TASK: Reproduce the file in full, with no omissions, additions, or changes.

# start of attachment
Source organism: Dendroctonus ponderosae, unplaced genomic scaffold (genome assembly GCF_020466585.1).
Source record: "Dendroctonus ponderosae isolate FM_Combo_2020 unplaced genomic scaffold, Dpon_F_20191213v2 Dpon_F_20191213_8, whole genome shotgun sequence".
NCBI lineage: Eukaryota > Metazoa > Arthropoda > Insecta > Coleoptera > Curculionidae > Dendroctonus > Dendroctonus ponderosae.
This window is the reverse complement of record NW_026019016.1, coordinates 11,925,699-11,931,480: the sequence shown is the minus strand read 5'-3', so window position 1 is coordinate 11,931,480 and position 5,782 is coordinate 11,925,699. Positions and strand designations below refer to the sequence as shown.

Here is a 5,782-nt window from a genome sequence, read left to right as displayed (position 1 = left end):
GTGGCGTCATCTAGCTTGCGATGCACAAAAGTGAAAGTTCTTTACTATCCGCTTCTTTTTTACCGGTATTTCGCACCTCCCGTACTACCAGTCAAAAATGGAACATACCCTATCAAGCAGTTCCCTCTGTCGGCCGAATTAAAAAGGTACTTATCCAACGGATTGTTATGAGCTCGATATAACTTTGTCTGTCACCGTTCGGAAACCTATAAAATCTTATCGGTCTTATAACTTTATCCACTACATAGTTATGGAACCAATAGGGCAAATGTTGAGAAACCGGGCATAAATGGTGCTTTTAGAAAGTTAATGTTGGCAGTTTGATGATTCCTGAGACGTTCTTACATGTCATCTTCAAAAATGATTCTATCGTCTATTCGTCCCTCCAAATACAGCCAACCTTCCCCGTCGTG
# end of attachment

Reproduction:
Source organism: Dendroctonus ponderosae, unplaced genomic scaffold (genome assembly GCF_020466585.1).
Source record: "Dendroctonus ponderosae isolate FM_Combo_2020 unplaced genomic scaffold, Dpon_F_20191213v2 Dpon_F_20191213_8, whole genome shotgun sequence".
NCBI lineage: Eukaryota > Metazoa > Arthropoda > Insecta > Coleoptera > Curculionidae > Dendroctonus > Dendroctonus ponderosae.
This window is the reverse complement of record NW_026019016.1, coordinates 11,925,699-11,931,480: the sequence shown is the minus strand read 5'-3', so window position 1 is coordinate 11,931,480 and position 5,782 is coordinate 11,925,699. Positions and strand designations below refer to the sequence as shown.

Here is a 5,782-nt window from a genome sequence, read left to right as displayed (position 1 = left end):
GTGGCGTCATCTAGCTTGCGATGCACAAAAGTGAAAGTTCTTTACTATCCGCTTCTTTTTTACCGGTATTTCGCACCTCCCGTACTACCAGTCAAAAATGGAACATACCCTATCAAGCAGTTCCCTCTGTCGGCCGAATTAAAAAGGTACTTATCCAACGGATTGTTATGAGCTCGATATAACTTTGTCTGTCACCGTTCGGAAACCTATAAAATCTTATCGGTCTTATAACTTTATCCACTACATAGTTATGGAACCAATAGGGCAAATGTTGAGAAACCGGGCATAAATGGTGCTTTTAGAAAGTTAATGTTGGCAGTTTGATGATTCCTGAGACGTTCTTACATGTCATCTTCAAAAATGATTCTATCGTCTATTCGTCCCTCCAAATACAGCCAACCTTCCCCGTCGTG